A time for celebration and cheer, Diwali, rightly called the ‘Festival Of Lights’, is a cherished Indian festival. Families and friends come together to celebrate this delightful occasion, exchanging presents and sweets and lighting their houses with lamps, diyas and colourful lights. A sense of warm camaraderie makes Diwali a beautiful festival to celebrate.

In the midst of this happiness, a glaring problem faces the environment because of several pollution causing factors during the festival. Bursting firecrackers has long since been a tradition in Indian households during Diwali, a tradition that has consistently caused more harm than good. There’s a huge amount of air pollution, noise pollution and the accumulation of waste during Diwali which is a major concern.

The menace of fireworks

Loud firecrackers are burst throughout the day during Diwali in different parts of the country. Despite government bans over the years that have attempted to restrict the use of crackers, there has been no significant change. While people are aware of the detrimental impacts of firecrackers, they continue to purchase them. 


The chemicals in firecrackers are extremely harmful and cause bodily damage. Aside from the fire hazard, people coming in contact with the chemicals in firecrackers are at severe risk. The smoke from fireworks consists mainly of fine toxic dust (particulate matter) that can easily enter the lungs. This smoke contains a mixture of sulfur-coal compounds, traces of heavy metals, and other toxic chemicals or gases.

Inhaling these gases can cause wheezing and shortness of breath. Lead, Magnesium and Nitrate are also released every time you burn crackers leading to severe health problems. Cities like Delhi have nearly unbreathable air and the bursting of firecrackers during Diwali makes living conditions unbearable.

Noise pollution and the accumulation of waste

The noise pollution harms not just people but helpless animals as well. Stray dogs on the road have nowhere to hide when loud firecrackers are burst around them. Sometimes, people on the road mindlessly attach firecrackers to the tails of dogs that harm them severely. Firecrackers are the cause for anxiety attacks among humans, birds and animals. Noise pollution is known to cause hypertension, high-stress levels, tinnitus, hearing loss, sleep disturbances.


Another damaging aspect of using firecrackers is the huge amount of waste it leaves behind on roads. Piles of trash are found on several roads during Diwali solely because of firecrackers.  At a time when the climate crisis is more serious than ever, mindlessly purchasing firecrackers is nothing short of a crime.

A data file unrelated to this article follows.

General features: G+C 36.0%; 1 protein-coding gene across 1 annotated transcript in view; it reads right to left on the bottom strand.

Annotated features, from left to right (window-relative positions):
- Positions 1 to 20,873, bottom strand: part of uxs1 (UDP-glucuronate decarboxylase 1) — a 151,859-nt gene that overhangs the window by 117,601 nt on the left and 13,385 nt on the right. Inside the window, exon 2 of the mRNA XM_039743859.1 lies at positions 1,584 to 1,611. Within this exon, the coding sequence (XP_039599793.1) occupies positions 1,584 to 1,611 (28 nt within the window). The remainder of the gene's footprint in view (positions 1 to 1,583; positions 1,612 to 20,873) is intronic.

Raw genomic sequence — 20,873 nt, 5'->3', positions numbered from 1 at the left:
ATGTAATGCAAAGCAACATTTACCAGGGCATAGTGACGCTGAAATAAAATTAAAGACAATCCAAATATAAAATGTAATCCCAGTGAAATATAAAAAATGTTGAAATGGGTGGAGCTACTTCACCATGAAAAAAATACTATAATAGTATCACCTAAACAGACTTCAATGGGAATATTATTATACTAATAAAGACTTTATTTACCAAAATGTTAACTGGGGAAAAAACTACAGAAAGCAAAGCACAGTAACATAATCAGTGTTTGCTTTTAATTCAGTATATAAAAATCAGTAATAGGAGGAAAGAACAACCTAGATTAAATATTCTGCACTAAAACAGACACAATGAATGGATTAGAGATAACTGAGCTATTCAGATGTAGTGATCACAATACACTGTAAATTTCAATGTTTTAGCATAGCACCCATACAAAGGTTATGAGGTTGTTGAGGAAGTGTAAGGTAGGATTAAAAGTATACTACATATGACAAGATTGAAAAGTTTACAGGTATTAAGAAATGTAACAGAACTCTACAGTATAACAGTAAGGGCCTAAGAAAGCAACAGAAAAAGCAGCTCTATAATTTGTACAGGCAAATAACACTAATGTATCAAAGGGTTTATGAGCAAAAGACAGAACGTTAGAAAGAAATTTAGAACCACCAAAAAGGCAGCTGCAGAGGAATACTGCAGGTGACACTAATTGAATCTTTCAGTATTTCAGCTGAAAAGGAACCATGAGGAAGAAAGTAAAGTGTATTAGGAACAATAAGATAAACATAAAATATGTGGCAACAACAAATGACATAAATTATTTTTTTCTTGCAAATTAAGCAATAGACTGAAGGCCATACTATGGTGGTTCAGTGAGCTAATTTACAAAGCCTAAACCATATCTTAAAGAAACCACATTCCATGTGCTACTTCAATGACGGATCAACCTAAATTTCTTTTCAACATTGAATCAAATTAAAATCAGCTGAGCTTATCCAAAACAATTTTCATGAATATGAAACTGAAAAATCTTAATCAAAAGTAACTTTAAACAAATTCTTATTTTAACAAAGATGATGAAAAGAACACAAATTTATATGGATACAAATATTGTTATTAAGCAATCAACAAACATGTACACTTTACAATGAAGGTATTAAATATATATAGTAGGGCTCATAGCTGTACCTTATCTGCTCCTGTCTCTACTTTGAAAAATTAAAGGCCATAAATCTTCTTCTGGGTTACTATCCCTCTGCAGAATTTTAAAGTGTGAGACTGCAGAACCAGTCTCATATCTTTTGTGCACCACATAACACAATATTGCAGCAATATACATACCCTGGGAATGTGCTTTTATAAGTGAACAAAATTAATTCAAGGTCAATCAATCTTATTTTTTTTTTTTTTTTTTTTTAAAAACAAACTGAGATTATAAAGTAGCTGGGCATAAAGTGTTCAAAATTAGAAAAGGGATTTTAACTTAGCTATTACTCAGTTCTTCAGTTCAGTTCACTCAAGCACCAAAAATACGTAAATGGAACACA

One of the most disturbing realities of the fireworks industry is that it relies on child labour for production. Thousands of children are employed in toxic factories, in contact with chemicals that can damage them forever. Yet, there seems to be no affirmative action to help these children out of their dire conditions. 

Are government measures sufficient?

The government comes with a new scheme every year to deal with firecrackers and the pollution they cause. However, there seems to be a major gap between announcing a measure and actually implementing it. This year, the Tamil Nadu government has specified that firecrackers can be burst at a stipulated hour, once in the morning and once in the evening. It is left to be seen if this will actually deter people from bursting crackers.


Additionally, the Union Minister Harsh Vardhan has announced the release of ‘eco-friendly’ firecrackers just in time for Diwali this year. These ‘green’ crackers give out 30% less emissions than normal crackers. They are also going to be sold at the same price as regular crackers. 

What can we do?

State governments and the central government enforce many of these schemes on a yearly basis during Diwali but very rarely do they make an impact. It is left to the people of the country to understand the lasting implications of their actions. Parents should warn children about the negative effects of firecrackers and discourage them from bursting them.

We have to understand that our environment is steadily deteriorating and the only way we can stop that is by changing our actions and being eco-friendly. More awareness needs to be raised so people understand that they need to stop mistreating the environment. The government should focus on year-long campaigns that promote sustainable practices and encourage people to be more conscious of conserving the environment.

Also Read: What Really Is The Environmental Impact Of Ganesh Chaturthi?


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